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Heal the Bay, Heal the World: In Memory of Dorothy Green

October 24, 2008


This essay is the first in an occasional series that will address Jewish life, the natural world, and those individuals and organizations that care about both. Special appreciation to my friend Carolyn Oppenheimer who was the first to remind me that we should not just about care about sustaining the Jewish people, but we should also give equal care to sustaining the world in which we all live.

While many of us are activists for various Jewish and non-Jewish causes, unless you live in Southern California or are familiar with the environmental efforts related to water quality issues, you might not know about the recent death of the Dorothy Green (1929-2008), a legendary environmental activist in the Los Angeles area.  Regardless of your personal passions and interests, however, a remembrance of Ms. Green’s life should give us all a reason to pause and reflect about the nature of Jewish leadership.

For those who are not familiar with Dorothy Green, no short summary can do her justice.  But nevertheless, her life can be partially described as follows:  by caring enough to help heal the Santa Monica Bay in southern California, she helped redefine an entire state’s approach to water policy and sustaining clean coastal waters. Prompted by her brother’s experience with sewage-polluted water in Marina del Rey, Green convened a group of like minded activists to create Heal the Bay, a tremendously impactful water quality initiative that is widely credited for redefining local and state policy related to the clean-up and preservation of the Santa Monica Bay.  In addition to Heal the Bay, Green started or assisted with the development of various other organizations related to water polices, as well as supported numerous other cause that were meaningful to her and her family. Even as she faced physical illness, she persevered, and in turn in, her longevity and devotion to her community and her causes have garnered her the reverence of multiple generations of local and national activists and policymakers.

Dorothy Green was Jewish, a daughter of Polish immigrants and a mother of Jewish children, and she credited the Jewish tradition in shaping her active community involvement. But in an era where we often try to categorize Jewish experiences in terms of involvement in Jewish organizations and contributions to Jewish charities, it is easy to lose sight that perhaps the most core Jewish value is the recognition of the power of partnerships to change the world. Whether it is a spiritual partnership, a social partnership or a partnership spawned out of the mutual desire to manifest acts of loving kindness, the recognition of the need for such partnerships and the drive to create them is fundamentally Jewish in nature.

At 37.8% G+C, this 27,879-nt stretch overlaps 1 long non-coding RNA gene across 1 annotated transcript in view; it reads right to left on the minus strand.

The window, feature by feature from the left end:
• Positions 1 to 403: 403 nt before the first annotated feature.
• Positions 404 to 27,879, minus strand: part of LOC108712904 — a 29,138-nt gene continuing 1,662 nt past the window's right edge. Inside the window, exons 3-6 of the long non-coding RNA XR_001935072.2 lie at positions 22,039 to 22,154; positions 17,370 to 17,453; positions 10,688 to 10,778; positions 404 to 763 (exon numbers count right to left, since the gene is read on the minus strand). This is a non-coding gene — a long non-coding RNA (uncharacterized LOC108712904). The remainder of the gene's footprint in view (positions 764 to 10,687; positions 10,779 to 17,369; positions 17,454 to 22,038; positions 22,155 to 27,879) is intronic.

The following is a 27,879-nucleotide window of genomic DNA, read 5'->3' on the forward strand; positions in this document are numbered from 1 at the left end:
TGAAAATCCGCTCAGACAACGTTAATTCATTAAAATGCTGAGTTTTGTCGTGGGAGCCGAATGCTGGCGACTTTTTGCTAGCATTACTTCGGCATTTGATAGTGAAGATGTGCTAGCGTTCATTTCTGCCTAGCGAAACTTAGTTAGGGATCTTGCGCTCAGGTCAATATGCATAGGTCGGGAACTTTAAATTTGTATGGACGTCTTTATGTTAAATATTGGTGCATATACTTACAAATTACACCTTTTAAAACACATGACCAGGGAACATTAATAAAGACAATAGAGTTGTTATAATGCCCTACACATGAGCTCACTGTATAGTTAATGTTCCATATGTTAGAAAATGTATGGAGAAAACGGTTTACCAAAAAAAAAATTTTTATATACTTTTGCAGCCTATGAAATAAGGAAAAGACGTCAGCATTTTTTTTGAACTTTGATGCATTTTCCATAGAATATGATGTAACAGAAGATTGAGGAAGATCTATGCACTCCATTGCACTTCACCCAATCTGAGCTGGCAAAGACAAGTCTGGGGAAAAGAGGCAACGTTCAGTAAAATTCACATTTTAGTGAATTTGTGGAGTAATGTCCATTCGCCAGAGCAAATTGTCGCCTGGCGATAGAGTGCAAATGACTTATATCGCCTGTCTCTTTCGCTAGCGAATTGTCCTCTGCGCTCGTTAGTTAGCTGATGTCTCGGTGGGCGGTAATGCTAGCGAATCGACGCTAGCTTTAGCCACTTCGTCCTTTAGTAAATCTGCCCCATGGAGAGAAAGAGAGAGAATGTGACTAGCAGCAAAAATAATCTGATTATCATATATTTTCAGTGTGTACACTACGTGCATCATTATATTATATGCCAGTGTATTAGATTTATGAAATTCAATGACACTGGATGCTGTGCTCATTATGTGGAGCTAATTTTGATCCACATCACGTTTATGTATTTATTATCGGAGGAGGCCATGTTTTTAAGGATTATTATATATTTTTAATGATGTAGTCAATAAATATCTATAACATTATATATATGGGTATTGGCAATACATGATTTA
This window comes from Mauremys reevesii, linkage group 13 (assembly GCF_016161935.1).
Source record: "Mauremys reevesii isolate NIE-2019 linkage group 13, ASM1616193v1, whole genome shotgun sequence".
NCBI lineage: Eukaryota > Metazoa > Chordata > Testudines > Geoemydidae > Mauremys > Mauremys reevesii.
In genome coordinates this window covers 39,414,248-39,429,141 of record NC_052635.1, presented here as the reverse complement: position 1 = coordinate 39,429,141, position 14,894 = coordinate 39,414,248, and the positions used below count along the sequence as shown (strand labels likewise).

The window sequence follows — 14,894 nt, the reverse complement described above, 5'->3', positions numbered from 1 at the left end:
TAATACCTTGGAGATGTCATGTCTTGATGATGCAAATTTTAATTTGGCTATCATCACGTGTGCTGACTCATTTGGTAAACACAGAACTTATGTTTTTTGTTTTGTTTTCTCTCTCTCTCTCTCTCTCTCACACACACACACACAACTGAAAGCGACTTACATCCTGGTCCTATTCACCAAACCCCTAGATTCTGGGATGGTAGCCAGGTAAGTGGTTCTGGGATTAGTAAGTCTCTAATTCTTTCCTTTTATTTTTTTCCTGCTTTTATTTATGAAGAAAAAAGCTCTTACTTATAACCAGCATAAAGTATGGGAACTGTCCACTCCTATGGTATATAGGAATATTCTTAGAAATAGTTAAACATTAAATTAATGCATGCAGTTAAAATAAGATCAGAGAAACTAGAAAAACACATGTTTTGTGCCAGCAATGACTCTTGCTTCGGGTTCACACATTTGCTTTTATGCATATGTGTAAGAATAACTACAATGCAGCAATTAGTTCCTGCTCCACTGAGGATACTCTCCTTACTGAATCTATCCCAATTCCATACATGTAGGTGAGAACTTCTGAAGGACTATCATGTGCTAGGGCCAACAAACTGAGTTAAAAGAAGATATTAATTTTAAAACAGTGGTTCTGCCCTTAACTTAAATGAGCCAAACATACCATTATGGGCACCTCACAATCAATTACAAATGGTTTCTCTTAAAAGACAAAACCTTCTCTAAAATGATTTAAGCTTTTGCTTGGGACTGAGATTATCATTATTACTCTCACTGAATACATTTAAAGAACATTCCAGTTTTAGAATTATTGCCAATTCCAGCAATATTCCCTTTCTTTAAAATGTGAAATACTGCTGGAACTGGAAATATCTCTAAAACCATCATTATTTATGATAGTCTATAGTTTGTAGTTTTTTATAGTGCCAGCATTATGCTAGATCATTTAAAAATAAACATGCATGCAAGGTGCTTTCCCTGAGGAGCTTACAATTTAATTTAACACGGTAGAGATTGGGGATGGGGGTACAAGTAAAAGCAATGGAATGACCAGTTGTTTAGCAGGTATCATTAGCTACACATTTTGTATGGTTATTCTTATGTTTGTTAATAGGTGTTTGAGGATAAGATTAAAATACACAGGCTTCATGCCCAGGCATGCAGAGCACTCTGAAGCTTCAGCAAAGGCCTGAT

First with her efforts related to Heal the Bay, and then in her other endeavors, Dorothy Green did exactly that – she created powerful partnerships that helped heal part of the world that mattered most to her.  By doing so she actualized a partnership that exists on a more profound level – mankind’s role in a partnership with respect to the sustenance and preservation of  all that is natural in creation. And even though Heal the Bay doesn’t have the word “Jewish” in it doesn’t in any way diminish the Jewishness of her efforts or the mission of the organization she created.  Jewish leadership manifests itself in many ways outside the crisp categories that oftentimes seem to define our conventional understanding of Jewish leaders.  And Dorothy Green is an example of that kind of uncategorizable leadership, raised in the Jewish tradition, and manifesting those lessons to make a Jewish impact.

So, as with every death, we should stop and take pause to reflect on the lessons of the life that has been lived, Jewishly or otherwise. And in those lessons we might find inspiration for us to pursue those causes that we recognize as just, regardless of whether the fit neatly into categories of existing Jewish opportunity. There are numerous organizations that are inherently and explicitly Jewish, and many times we can influence those organizations to meet the challenges we identify individually or collectively. But other times we need to start from scratch – creating new partnerships to achieve common goals. And helping bind those partnerships together may be the common Jewish values we share and the universal values all of mankind should share. The kind of values Dorothy Green demonstrated in her lifetime.

With apologies to the television show “Heroes,” the life of Dorothy Green reminds us that rather than a mission to “save the cheerleader, save the world,” a more fitting mantra for aspiring heroes might be “Heal the Bay, heal the world.”   That is what Dorothy Green did – and fittingly she should be remembered as a true Jewish hero.

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One comment

  1. Thank you for a very touching article. Sviva Israel, an environmental educational organization based in Israel, is working to raise more true Jewish heros like Dorothy Green. Our Eco Connection brings together young Jews in the US and Israel through environmental learning and action.

    I am currently in the US to train teacher in New Jersey and Delaware to run the program with their students, and connect them to their peers in Arad and the Tamar Region of Israel.

    This is one example of how, in your words, we can “create new partnerships to achieve common goals”



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